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3 GREAT STORIES: Starring clickbait, death row, and a $75 truck

Every week, I shine the spotlight on some of the best storytelling in the business and offer my comments. “3 Great Stories of the Week” will post every Monday at 8 AM.

The virologist (1/5/15, New Yorker): Happy new year, journalist and storyteller friends!

Want to start 2015 with a startling look at your industry?

Andrew Marantz fires a fastball high and tight in this long-form piece from the New Yorker’s first issue of the year. The writer profiles a content creator of a different brand: a 27-year-old named Emerson Spartz who, per the article, “has been successfully launching web sites for nearly half his life.”

What are these web sites? They are cold, hard generators of clickbait.

To read about Spartz’s operation is to peek into a calculated industry that shadows the journalistic experience while utterly ignoring its ethics. In this case, Marantz is as brutal a storyteller as Spartz is a content creator, refusing to hold back and expertly matching the tone of his work with the personality of his subject. Come for the sobering look at the industry, but stay for a well-written and thought-provoking piece of journalism.

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3 GREAT STORIES: Starring Amazon, Isaiah Austin, & insurance

Every week, I shine the spotlight on some of the best storytelling in the business and offer my comments. “3 Great Stories of the Week” will post every Monday at 8 AM.

The War of the Words (December 2014, Vanity Fair): It lasts six web pages and covers so much, but this story impresses me most because of its restraint.

Writing for Vanity Fair, Keith Gessen discusses the landscape surrounding the current battle between Amazon and book publishers, who feel they are being squashed by a behemoth. He gives a great summary of the current disputes; more importantly, he provides powerful context.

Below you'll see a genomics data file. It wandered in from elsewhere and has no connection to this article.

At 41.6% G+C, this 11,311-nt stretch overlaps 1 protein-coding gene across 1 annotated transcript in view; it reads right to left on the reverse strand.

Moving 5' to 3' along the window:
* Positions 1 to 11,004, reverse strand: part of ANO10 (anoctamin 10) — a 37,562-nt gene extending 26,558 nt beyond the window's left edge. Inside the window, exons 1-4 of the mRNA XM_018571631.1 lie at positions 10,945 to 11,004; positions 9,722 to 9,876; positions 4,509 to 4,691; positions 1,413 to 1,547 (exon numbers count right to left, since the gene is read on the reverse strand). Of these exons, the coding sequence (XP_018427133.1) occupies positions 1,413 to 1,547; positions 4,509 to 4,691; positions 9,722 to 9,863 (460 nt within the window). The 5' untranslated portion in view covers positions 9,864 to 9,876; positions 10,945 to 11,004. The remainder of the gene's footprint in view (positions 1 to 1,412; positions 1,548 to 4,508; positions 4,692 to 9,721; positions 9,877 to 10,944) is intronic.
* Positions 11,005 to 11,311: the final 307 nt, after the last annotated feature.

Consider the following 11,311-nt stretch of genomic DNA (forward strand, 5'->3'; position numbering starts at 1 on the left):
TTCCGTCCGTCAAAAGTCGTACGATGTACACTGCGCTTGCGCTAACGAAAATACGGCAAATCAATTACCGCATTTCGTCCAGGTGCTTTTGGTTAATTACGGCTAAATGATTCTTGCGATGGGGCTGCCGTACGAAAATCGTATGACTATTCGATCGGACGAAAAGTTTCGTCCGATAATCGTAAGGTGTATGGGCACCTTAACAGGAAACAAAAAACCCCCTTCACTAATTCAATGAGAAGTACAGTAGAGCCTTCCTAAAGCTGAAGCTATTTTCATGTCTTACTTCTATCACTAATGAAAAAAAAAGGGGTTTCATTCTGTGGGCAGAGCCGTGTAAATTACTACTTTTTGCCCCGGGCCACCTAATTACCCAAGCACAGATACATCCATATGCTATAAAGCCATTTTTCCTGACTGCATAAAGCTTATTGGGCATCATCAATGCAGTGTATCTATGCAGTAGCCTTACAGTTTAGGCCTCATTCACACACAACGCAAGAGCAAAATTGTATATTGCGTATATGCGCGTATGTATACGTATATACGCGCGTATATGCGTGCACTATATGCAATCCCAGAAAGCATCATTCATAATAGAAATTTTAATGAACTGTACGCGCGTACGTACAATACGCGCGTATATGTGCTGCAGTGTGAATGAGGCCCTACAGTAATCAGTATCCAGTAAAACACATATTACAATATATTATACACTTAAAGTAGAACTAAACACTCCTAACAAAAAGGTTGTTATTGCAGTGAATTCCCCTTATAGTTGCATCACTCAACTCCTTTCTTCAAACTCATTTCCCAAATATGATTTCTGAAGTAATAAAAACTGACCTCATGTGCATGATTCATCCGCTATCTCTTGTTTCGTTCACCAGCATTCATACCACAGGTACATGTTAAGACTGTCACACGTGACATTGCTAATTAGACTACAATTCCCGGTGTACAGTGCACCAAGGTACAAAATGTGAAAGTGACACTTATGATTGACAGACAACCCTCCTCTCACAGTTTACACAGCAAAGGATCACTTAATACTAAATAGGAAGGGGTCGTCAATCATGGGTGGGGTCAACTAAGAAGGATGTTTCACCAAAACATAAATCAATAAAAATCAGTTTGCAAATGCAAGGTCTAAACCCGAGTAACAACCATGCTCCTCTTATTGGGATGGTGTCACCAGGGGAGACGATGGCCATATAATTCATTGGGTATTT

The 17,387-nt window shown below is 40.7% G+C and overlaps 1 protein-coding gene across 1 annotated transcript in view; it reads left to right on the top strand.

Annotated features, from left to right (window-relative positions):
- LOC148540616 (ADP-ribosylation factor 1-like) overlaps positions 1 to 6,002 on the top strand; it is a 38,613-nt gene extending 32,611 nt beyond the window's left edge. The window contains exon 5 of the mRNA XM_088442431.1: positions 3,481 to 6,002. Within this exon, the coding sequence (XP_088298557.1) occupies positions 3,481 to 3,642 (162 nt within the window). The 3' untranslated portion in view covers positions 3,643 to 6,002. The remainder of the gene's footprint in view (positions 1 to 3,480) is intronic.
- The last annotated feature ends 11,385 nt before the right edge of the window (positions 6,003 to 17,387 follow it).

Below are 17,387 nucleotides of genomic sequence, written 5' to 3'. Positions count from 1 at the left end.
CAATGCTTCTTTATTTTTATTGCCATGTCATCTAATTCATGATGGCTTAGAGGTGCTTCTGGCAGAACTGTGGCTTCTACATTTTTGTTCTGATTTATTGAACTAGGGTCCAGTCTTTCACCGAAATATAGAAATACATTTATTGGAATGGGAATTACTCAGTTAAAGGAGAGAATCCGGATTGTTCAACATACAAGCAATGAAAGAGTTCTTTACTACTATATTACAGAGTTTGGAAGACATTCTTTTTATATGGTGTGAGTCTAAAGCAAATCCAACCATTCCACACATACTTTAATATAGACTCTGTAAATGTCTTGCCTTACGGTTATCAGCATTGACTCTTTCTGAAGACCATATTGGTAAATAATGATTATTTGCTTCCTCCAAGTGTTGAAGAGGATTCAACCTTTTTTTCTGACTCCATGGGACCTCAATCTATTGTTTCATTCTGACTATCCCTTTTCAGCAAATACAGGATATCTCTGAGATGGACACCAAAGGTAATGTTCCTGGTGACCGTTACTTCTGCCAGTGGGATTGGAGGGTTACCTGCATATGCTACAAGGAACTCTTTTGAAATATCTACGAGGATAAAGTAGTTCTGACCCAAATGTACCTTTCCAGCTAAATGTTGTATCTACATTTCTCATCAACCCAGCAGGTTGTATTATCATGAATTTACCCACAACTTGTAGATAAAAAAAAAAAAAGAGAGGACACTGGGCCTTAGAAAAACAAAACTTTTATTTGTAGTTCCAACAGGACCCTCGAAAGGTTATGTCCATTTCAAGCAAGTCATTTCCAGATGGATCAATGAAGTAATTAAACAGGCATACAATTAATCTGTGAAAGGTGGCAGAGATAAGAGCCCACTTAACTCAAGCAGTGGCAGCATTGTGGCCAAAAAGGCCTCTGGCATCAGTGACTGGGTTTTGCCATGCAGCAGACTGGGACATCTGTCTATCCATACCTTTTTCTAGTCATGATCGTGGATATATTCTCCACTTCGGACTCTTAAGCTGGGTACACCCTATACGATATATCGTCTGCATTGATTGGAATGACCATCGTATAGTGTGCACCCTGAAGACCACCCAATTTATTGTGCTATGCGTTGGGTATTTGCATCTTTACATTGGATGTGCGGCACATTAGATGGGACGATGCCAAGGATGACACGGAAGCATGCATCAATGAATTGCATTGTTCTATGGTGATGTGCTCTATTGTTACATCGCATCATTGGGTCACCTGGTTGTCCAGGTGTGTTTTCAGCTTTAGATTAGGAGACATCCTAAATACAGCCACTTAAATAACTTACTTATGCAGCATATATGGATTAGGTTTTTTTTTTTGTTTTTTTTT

Isn’t it funny how Amazon was initially seen as a force of good for the publishing industry, a counterpoint to the giant chain bookstores like Barnes & Noble and Borders? Now Amazon is the giant, and in many ways, Gessen writes, its ascendance represents the more cyclical nature of business rather than a sea change. This poignant paragraph sums it up:

The dispute between Amazon and the publishers is a dispute between an e-commerce giant and companies that have for generations been printing text on paper. In some respects it is also a dispute between the East Coast and the West Coast. It is definitely a dispute between hyper-capitalism and cultural conservation. But in the end it is a dispute that comes down to different visions of the future of the written word.

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3 GREAT STORIES: Starring LeBron, Seinfeld, & a special friendship

Every week, I shine the spotlight on some of the best storytelling in the business and offer my comments. “3 Great Stories of the Week” will post every Monday at 8 AM.

LeBron: I’m coming back to Cleveland (7/11/14, Sports Illustrated): Sometimes telling a great story is simply about having the thing that everyone wants.